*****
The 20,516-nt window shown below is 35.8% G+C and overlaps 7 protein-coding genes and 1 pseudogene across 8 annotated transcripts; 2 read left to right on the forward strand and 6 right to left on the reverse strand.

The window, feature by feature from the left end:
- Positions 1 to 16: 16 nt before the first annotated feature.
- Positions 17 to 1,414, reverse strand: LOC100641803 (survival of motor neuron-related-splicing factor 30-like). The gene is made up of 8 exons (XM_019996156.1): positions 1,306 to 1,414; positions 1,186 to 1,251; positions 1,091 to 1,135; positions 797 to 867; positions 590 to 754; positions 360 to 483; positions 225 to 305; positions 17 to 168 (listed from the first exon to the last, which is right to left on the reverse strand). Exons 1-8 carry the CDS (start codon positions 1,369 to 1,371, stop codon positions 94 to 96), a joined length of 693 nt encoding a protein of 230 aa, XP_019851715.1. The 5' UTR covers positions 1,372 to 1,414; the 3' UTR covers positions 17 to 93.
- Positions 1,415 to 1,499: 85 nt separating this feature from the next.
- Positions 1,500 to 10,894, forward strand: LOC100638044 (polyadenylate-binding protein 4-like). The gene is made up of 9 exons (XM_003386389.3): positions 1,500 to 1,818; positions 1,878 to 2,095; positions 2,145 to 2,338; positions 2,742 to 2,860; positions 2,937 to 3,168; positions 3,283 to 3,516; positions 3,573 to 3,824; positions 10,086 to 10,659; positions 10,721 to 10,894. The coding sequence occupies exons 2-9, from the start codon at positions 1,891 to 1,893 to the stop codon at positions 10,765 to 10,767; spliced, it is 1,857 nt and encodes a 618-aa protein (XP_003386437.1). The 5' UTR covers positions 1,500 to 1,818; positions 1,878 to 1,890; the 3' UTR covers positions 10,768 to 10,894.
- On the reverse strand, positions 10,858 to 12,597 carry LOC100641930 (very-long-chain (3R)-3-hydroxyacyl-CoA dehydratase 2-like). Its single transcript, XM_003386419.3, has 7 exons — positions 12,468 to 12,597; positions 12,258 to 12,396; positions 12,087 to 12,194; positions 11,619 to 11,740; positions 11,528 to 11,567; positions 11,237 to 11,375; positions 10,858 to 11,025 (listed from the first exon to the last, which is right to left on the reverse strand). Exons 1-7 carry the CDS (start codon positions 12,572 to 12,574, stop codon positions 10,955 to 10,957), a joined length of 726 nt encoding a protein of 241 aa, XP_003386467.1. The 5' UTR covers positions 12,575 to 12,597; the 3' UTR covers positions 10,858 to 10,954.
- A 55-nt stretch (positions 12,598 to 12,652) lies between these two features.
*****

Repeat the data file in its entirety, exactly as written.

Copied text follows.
The 20,516-nt window shown below is 35.8% G+C and overlaps 7 protein-coding genes and 1 pseudogene across 8 annotated transcripts; 2 read left to right on the forward strand and 6 right to left on the reverse strand.

The window, feature by feature from the left end:
- Positions 1 to 16: 16 nt before the first annotated feature.
- Positions 17 to 1,414, reverse strand: LOC100641803 (survival of motor neuron-related-splicing factor 30-like). The gene is made up of 8 exons (XM_019996156.1): positions 1,306 to 1,414; positions 1,186 to 1,251; positions 1,091 to 1,135; positions 797 to 867; positions 590 to 754; positions 360 to 483; positions 225 to 305; positions 17 to 168 (listed from the first exon to the last, which is right to left on the reverse strand). Exons 1-8 carry the CDS (start codon positions 1,369 to 1,371, stop codon positions 94 to 96), a joined length of 693 nt encoding a protein of 230 aa, XP_019851715.1. The 5' UTR covers positions 1,372 to 1,414; the 3' UTR covers positions 17 to 93.
- Positions 1,415 to 1,499: 85 nt separating this feature from the next.
- Positions 1,500 to 10,894, forward strand: LOC100638044 (polyadenylate-binding protein 4-like). The gene is made up of 9 exons (XM_003386389.3): positions 1,500 to 1,818; positions 1,878 to 2,095; positions 2,145 to 2,338; positions 2,742 to 2,860; positions 2,937 to 3,168; positions 3,283 to 3,516; positions 3,573 to 3,824; positions 10,086 to 10,659; positions 10,721 to 10,894. The coding sequence occupies exons 2-9, from the start codon at positions 1,891 to 1,893 to the stop codon at positions 10,765 to 10,767; spliced, it is 1,857 nt and encodes a 618-aa protein (XP_003386437.1). The 5' UTR covers positions 1,500 to 1,818; positions 1,878 to 1,890; the 3' UTR covers positions 10,768 to 10,894.
- On the reverse strand, positions 10,858 to 12,597 carry LOC100641930 (very-long-chain (3R)-3-hydroxyacyl-CoA dehydratase 2-like). Its single transcript, XM_003386419.3, has 7 exons — positions 12,468 to 12,597; positions 12,258 to 12,396; positions 12,087 to 12,194; positions 11,619 to 11,740; positions 11,528 to 11,567; positions 11,237 to 11,375; positions 10,858 to 11,025 (listed from the first exon to the last, which is right to left on the reverse strand). Exons 1-7 carry the CDS (start codon positions 12,572 to 12,574, stop codon positions 10,955 to 10,957), a joined length of 726 nt encoding a protein of 241 aa, XP_003386467.1. The 5' UTR covers positions 12,575 to 12,597; the 3' UTR covers positions 10,858 to 10,954.
- A 55-nt stretch (positions 12,598 to 12,652) lies between these two features.